Saint Marks invokes and pluralizes the figure of Mark in order to explore relations between painting and writing. Emphasizing that the saint is not a singular biographical individual in the various biblical and hagiographic texts that involve someone so named, the book takes as its ultimate concern the kinds of material life that outlive the human subject.
From the incommensurate, anachronic instances in which Saint Mark can be located—among them, as evangelist or as patron saint of Venice—the book traces Mark’s afterlives within art, sacred texts, and literature in conversation with such art historians and philosophers as Aby Warburg, Giorgio Agamben, Georges Didi-Huberman, T. J. Clark, Adrian Stokes, and Jean-Luc Nancy. Goldberg begins in sixteenth-century Venice, with a series of paintings by Gentile and Giovanni Bellini, Tintoretto, and others, that have virtually nothing to do with biblical texts. He turns then to the legacy of John Ruskin’s Stones of Venice and through it to questions about what painting does as painting. A final chapter turns to ancient texts, considering the Gospel of St. Mark together with its double, the so-called Secret Gospel that has occasioned controversy for its homoerotic implications.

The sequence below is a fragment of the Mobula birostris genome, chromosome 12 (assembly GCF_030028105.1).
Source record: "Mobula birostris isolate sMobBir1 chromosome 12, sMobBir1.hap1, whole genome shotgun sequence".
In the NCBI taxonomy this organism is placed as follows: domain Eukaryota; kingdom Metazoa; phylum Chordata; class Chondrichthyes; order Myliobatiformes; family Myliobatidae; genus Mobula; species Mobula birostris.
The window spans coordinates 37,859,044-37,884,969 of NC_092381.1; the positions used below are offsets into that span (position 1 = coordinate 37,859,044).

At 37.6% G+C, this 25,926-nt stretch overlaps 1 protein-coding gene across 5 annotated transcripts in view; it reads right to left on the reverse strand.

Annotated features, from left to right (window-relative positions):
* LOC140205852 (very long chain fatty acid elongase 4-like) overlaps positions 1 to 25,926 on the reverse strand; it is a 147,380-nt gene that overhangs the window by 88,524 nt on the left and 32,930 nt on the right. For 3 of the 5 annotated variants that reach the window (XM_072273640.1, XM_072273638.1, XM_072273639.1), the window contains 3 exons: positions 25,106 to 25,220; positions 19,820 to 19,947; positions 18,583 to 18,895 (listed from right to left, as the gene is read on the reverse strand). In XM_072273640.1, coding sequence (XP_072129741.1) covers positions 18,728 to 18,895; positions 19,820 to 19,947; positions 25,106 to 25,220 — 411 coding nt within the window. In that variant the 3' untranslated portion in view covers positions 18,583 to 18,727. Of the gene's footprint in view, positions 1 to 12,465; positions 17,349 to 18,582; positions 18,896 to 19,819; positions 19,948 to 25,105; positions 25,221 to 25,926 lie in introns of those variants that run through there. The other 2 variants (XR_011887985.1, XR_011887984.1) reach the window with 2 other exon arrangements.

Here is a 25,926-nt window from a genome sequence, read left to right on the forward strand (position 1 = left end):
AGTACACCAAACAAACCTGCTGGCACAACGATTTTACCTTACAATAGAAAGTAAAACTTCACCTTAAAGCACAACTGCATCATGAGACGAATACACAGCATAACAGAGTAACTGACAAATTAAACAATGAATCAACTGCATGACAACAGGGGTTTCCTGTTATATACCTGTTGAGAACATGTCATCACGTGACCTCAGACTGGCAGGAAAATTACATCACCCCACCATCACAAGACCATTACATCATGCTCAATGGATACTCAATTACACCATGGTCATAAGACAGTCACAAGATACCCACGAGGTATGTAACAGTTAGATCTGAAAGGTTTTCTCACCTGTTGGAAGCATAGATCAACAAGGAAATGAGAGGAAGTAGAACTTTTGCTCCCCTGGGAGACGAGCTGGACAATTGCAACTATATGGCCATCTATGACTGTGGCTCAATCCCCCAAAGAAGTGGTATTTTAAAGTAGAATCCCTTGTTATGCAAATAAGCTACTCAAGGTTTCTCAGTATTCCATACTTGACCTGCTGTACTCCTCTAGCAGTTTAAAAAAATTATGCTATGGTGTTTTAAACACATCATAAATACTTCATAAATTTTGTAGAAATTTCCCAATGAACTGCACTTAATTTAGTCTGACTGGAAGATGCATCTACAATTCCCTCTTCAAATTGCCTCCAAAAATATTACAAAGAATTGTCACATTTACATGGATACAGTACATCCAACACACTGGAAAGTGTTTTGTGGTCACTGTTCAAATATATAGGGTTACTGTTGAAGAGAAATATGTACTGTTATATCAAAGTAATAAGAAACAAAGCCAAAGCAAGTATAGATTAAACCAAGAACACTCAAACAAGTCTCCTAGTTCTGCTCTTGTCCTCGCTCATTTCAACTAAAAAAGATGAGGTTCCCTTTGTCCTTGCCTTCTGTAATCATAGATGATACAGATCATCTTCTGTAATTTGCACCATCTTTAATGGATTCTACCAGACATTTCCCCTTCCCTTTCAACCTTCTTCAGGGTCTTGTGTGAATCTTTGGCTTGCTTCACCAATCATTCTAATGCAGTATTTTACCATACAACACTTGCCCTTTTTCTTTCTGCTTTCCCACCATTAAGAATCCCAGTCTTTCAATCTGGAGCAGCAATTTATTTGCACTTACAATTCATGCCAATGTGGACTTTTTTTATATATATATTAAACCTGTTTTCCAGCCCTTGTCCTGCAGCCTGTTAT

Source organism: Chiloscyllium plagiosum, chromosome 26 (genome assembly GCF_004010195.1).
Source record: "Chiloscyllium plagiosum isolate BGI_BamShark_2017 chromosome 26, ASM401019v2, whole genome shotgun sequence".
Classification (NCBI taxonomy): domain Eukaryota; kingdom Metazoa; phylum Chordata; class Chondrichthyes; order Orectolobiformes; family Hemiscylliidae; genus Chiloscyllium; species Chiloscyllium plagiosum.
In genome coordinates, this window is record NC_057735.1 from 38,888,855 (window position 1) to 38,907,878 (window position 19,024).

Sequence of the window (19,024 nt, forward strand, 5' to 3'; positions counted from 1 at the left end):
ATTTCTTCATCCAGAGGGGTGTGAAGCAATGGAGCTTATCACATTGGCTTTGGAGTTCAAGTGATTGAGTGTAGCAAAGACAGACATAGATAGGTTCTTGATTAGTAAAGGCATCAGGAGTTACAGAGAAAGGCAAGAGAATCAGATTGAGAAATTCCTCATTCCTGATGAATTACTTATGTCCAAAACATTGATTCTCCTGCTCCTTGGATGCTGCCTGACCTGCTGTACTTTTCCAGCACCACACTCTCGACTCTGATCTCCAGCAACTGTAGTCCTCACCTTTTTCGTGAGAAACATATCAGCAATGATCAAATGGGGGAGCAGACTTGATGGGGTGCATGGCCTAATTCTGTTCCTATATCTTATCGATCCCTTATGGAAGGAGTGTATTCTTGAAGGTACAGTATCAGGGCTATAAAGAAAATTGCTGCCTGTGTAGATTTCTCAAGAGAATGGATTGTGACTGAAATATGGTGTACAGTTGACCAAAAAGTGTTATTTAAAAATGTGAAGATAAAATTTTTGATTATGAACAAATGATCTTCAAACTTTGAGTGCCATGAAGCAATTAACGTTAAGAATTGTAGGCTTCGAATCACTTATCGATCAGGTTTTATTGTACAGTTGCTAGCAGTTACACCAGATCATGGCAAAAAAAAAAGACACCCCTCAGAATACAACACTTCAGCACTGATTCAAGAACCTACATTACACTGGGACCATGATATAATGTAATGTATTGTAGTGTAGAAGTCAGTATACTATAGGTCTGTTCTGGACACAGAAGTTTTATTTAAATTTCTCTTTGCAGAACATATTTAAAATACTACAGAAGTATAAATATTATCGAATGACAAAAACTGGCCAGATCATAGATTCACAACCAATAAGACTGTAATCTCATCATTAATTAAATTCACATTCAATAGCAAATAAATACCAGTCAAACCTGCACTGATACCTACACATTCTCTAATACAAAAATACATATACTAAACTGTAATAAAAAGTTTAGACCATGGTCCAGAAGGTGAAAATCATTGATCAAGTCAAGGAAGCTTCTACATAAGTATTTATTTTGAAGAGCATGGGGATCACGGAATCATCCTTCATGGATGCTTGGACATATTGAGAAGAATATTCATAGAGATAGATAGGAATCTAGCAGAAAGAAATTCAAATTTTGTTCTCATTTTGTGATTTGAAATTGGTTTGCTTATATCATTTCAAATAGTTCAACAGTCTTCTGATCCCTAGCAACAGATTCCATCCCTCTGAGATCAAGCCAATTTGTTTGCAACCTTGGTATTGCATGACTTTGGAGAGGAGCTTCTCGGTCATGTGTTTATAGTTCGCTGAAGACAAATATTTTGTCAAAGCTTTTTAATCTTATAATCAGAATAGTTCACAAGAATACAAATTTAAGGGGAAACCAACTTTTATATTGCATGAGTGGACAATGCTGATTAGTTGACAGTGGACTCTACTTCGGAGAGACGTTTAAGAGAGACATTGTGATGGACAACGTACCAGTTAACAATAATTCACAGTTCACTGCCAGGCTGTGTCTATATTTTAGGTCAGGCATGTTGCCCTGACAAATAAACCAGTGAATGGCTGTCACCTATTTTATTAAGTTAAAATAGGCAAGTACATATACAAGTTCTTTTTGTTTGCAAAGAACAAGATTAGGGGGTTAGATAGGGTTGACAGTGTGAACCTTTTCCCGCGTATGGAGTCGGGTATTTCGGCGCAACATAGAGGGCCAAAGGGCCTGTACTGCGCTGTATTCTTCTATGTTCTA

The posthumous persistence of a life is what the gospel named Mark calls the Kingdom of God. Saints have posthumous lives; but so too do paintings and texts. This major interdisciplinary study by one of our most astute cultural critics extends what might have been a purely theological subject to embrace questions central to cultural practice from the ancient world to the present.